Background Immune modulation of the PD-1/PD-L1 pathway is a promising treatment of various malignancies however, alteration of the pathway is known to cause many immune related adverse events (irAEs) including thyroid dysfunction. Whether the frequency of thyroid irAEs differ between lung cancer types has not yet been studied.
Methods A total of three hundred twenty-nine lung cancer patients treated with immunotherapy at East Carolina University between April 2014 and July 2019 were included in a retrospective cohort analysis. Baseline TSH and TSH at each treatment cycle were recorded along with the type of lung cancer, specific agent used, timing of thyroid dysfunction and need for levothyroxine replacement. The frequency of thyroid irAEs as defined by TSH < 0.4 or > 4.0 and its relationship with lung cancer types were analyzed using chi square tests and logistic regression.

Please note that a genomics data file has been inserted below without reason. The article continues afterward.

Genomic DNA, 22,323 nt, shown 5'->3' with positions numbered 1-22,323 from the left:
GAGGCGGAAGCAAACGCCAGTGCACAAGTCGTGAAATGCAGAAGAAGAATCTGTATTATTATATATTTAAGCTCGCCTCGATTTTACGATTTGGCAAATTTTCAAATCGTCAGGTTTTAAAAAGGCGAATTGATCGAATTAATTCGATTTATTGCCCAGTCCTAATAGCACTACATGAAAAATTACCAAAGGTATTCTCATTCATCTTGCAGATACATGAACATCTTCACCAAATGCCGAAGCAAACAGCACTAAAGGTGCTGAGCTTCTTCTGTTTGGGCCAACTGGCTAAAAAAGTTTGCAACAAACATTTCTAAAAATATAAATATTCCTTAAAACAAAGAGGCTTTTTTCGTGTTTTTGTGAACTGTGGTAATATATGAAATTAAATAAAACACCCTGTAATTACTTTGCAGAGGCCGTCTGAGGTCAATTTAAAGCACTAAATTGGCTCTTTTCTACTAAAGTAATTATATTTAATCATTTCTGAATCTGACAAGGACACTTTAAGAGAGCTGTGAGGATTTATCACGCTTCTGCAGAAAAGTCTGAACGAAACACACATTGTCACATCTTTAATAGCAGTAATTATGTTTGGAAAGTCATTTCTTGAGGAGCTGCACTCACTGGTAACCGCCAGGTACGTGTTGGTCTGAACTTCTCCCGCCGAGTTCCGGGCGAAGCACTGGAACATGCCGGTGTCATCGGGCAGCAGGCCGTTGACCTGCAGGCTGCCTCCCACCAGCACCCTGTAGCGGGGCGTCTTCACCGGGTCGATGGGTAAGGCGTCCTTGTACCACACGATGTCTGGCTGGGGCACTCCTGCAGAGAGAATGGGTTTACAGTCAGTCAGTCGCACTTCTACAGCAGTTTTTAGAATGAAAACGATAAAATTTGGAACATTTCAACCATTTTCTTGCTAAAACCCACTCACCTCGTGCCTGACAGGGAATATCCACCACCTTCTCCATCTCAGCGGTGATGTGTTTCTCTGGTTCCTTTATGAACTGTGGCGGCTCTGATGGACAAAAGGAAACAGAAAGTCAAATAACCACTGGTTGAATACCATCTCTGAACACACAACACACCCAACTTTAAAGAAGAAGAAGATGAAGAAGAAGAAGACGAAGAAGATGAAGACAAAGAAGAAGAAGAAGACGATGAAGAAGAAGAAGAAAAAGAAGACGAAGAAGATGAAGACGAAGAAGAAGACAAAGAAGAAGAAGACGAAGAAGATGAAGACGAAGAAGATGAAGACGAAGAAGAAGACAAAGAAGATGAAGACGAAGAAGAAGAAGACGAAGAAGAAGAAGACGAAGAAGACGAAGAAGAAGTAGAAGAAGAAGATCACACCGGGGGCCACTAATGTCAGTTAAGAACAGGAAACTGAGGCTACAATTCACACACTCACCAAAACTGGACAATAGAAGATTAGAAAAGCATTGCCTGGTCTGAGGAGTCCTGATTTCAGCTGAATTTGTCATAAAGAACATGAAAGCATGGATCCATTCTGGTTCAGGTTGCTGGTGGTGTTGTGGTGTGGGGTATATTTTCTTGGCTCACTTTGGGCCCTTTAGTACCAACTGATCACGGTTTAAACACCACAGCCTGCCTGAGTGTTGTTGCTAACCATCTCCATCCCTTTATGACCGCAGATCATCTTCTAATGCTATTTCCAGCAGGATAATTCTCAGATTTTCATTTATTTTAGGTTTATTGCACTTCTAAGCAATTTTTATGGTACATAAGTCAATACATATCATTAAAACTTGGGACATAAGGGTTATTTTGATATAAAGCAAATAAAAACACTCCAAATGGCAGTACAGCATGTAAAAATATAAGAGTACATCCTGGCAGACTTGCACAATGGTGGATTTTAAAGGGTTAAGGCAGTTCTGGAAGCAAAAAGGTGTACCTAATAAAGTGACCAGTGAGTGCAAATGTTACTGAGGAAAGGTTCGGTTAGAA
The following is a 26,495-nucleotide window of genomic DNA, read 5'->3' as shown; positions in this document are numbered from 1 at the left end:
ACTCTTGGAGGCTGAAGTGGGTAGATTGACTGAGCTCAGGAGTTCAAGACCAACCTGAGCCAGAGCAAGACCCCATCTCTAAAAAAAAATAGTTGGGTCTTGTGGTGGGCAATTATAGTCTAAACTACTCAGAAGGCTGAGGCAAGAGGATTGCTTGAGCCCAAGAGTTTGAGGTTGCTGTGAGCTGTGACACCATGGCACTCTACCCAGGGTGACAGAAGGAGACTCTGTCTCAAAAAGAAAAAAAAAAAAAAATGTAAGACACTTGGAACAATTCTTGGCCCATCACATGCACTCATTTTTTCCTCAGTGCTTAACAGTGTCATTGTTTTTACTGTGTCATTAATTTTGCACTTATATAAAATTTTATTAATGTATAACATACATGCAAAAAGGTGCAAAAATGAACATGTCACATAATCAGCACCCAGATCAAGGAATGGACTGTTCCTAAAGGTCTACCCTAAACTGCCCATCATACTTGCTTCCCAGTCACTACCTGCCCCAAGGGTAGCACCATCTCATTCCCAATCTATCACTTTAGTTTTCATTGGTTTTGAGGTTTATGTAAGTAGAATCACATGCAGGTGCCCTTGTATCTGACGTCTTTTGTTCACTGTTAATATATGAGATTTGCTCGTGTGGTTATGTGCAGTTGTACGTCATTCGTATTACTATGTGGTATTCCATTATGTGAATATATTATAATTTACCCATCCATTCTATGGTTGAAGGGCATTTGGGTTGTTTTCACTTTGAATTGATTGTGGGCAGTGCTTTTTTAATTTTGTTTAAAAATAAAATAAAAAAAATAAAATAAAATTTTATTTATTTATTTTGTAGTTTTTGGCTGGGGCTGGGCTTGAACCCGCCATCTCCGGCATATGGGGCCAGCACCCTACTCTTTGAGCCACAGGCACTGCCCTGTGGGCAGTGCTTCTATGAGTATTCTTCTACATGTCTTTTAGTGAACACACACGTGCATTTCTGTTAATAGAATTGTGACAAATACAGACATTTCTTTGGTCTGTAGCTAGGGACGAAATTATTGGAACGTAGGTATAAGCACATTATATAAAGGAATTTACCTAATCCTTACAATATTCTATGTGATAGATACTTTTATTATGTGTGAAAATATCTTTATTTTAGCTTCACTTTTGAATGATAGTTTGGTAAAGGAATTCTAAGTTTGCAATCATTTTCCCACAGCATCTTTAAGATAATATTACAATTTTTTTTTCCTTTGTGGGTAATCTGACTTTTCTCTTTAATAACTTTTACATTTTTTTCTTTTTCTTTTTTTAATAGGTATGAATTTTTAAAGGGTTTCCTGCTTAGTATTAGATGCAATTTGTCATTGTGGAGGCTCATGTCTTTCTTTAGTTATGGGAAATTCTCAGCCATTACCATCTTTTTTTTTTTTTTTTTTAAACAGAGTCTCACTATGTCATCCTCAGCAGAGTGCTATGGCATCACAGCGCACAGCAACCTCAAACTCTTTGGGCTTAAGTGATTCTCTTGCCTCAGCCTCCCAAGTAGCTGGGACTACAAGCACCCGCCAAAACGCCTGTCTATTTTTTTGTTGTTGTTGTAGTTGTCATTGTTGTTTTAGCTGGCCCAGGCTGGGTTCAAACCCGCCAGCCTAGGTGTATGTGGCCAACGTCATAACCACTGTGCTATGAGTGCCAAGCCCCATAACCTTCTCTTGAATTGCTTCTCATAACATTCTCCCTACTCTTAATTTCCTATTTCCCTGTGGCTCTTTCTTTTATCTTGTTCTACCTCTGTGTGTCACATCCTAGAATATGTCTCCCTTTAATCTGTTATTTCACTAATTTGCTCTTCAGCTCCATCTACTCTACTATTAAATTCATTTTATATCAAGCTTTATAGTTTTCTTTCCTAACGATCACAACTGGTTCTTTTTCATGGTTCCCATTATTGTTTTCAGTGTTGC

Results Of the three hundred twenty-nine patients; 54.4% had adenocarcinoma, 31.6% had squamous cell carcinoma, 11.3% had small cell carcinoma and 2.7% had poorly differentiated lung cancer. Overall, 135 patients (41.0%) developed thyroid irAEs (table 1). Pearson’s chi square test was used to compare the frequencies of thyroid irAEs for each type of lung cancer against all other lung cancer types. Patients with squamous cell carcinoma developed significantly less thyroid irAEs (32.7%), compared to all other lung cancers (44.9%), X2 (1, N = 329) = 4.4, p = 0.037. Conversely, patients with lung cancer types other than squamous cell carcinoma were more likely to develop thyroid irAEs, OR = 1.68 (95% CI: 1.03 – 2.73).
Conclusions Thyroid irAEs occurred significantly less frequently in patients with squamous cell carcinoma than those with other lung cancer types. This analysis may allow clinicians to better identify patients more likely to develop irAE thyroid dysfunction based on lung cancer type.
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